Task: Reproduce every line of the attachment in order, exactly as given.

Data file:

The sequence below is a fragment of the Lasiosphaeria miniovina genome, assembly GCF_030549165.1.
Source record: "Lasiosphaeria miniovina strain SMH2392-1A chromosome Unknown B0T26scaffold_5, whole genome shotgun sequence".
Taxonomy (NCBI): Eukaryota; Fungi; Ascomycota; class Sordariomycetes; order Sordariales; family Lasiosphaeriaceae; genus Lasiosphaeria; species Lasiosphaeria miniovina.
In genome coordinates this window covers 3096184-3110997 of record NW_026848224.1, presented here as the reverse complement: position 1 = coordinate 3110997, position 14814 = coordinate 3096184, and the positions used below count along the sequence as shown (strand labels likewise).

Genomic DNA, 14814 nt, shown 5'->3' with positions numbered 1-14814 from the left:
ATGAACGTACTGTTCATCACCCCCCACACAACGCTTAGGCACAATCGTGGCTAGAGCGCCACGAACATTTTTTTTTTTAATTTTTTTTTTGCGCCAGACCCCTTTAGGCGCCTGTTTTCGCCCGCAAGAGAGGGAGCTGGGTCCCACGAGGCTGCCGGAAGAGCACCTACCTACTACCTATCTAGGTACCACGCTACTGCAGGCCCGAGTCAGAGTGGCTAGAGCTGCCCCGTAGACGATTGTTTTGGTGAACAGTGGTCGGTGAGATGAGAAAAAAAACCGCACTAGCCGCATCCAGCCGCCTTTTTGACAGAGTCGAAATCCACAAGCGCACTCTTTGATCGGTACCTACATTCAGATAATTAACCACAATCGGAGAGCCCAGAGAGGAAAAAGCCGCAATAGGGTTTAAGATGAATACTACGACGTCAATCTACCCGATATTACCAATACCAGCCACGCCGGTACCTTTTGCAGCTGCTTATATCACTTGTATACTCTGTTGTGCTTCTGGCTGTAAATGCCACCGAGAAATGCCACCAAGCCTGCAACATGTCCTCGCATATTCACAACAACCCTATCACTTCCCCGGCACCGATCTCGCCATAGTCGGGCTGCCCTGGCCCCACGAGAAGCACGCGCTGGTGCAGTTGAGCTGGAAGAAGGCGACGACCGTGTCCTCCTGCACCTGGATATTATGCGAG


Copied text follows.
The sequence below is a fragment of the Lasiosphaeria miniovina genome, assembly GCF_030549165.1.
Source record: "Lasiosphaeria miniovina strain SMH2392-1A chromosome Unknown B0T26scaffold_5, whole genome shotgun sequence".
Taxonomy (NCBI): Eukaryota; Fungi; Ascomycota; class Sordariomycetes; order Sordariales; family Lasiosphaeriaceae; genus Lasiosphaeria; species Lasiosphaeria miniovina.
In genome coordinates this window covers 3096184-3110997 of record NW_026848224.1, presented here as the reverse complement: position 1 = coordinate 3110997, position 14814 = coordinate 3096184, and the positions used below count along the sequence as shown (strand labels likewise).

Genomic DNA, 14814 nt, shown 5'->3' with positions numbered 1-14814 from the left:
ATGAACGTACTGTTCATCACCCCCCACACAACGCTTAGGCACAATCGTGGCTAGAGCGCCACGAACATTTTTTTTTTTAATTTTTTTTTTGCGCCAGACCCCTTTAGGCGCCTGTTTTCGCCCGCAAGAGAGGGAGCTGGGTCCCACGAGGCTGCCGGAAGAGCACCTACCTACTACCTATCTAGGTACCACGCTACTGCAGGCCCGAGTCAGAGTGGCTAGAGCTGCCCCGTAGACGATTGTTTTGGTGAACAGTGGTCGGTGAGATGAGAAAAAAAACCGCACTAGCCGCATCCAGCCGCCTTTTTGACAGAGTCGAAATCCACAAGCGCACTCTTTGATCGGTACCTACATTCAGATAATTAACCACAATCGGAGAGCCCAGAGAGGAAAAAGCCGCAATAGGGTTTAAGATGAATACTACGACGTCAATCTACCCGATATTACCAATACCAGCCACGCCGGTACCTTTTGCAGCTGCTTATATCACTTGTATACTCTGTTGTGCTTCTGGCTGTAAATGCCACCGAGAAATGCCACCAAGCCTGCAACATGTCCTCGCATATTCACAACAACCCTATCACTTCCCCGGCACCGATCTCGCCATAGTCGGGCTGCCCTGGCCCCACGAGAAGCACGCGCTGGTGCAGTTGAGCTGGAAGAAGGCGACGACCGTGTCCTCCTGCACCTGGATATTATGCGAG